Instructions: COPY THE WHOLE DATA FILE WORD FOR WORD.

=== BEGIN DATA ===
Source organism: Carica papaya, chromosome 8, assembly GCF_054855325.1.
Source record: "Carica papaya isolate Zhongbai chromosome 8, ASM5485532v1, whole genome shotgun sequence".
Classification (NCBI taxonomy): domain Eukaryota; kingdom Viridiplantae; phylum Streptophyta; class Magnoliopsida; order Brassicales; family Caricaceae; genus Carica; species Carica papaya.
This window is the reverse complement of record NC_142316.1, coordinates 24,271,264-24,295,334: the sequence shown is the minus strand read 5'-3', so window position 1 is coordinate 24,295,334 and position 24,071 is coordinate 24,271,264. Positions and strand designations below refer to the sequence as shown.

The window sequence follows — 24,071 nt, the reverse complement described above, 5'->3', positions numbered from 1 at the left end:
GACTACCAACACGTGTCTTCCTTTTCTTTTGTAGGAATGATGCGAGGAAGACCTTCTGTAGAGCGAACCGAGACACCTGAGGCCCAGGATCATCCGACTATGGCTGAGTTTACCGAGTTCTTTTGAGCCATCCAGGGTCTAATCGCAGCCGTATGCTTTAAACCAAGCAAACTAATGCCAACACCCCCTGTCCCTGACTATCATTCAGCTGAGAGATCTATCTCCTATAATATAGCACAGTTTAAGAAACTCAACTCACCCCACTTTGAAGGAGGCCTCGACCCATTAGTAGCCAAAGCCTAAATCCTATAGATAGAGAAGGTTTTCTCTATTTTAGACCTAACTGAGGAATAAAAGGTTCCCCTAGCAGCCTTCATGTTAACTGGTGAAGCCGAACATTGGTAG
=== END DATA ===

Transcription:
Source organism: Carica papaya, chromosome 8, assembly GCF_054855325.1.
Source record: "Carica papaya isolate Zhongbai chromosome 8, ASM5485532v1, whole genome shotgun sequence".
Classification (NCBI taxonomy): domain Eukaryota; kingdom Viridiplantae; phylum Streptophyta; class Magnoliopsida; order Brassicales; family Caricaceae; genus Carica; species Carica papaya.
This window is the reverse complement of record NC_142316.1, coordinates 24,271,264-24,295,334: the sequence shown is the minus strand read 5'-3', so window position 1 is coordinate 24,295,334 and position 24,071 is coordinate 24,271,264. Positions and strand designations below refer to the sequence as shown.

The window sequence follows — 24,071 nt, the reverse complement described above, 5'->3', positions numbered from 1 at the left end:
GACTACCAACACGTGTCTTCCTTTTCTTTTGTAGGAATGATGCGAGGAAGACCTTCTGTAGAGCGAACCGAGACACCTGAGGCCCAGGATCATCCGACTATGGCTGAGTTTACCGAGTTCTTTTGAGCCATCCAGGGTCTAATCGCAGCCGTATGCTTTAAACCAAGCAAACTAATGCCAACACCCCCTGTCCCTGACTATCATTCAGCTGAGAGATCTATCTCCTATAATATAGCACAGTTTAAGAAACTCAACTCACCCCACTTTGAAGGAGGCCTCGACCCATTAGTAGCCAAAGCCTAAATCCTATAGATAGAGAAGGTTTTCTCTATTTTAGACCTAACTGAGGAATAAAAGGTTCCCCTAGCAGCCTTCATGTTAACTGGTGAAGCCGAACATTGGTAG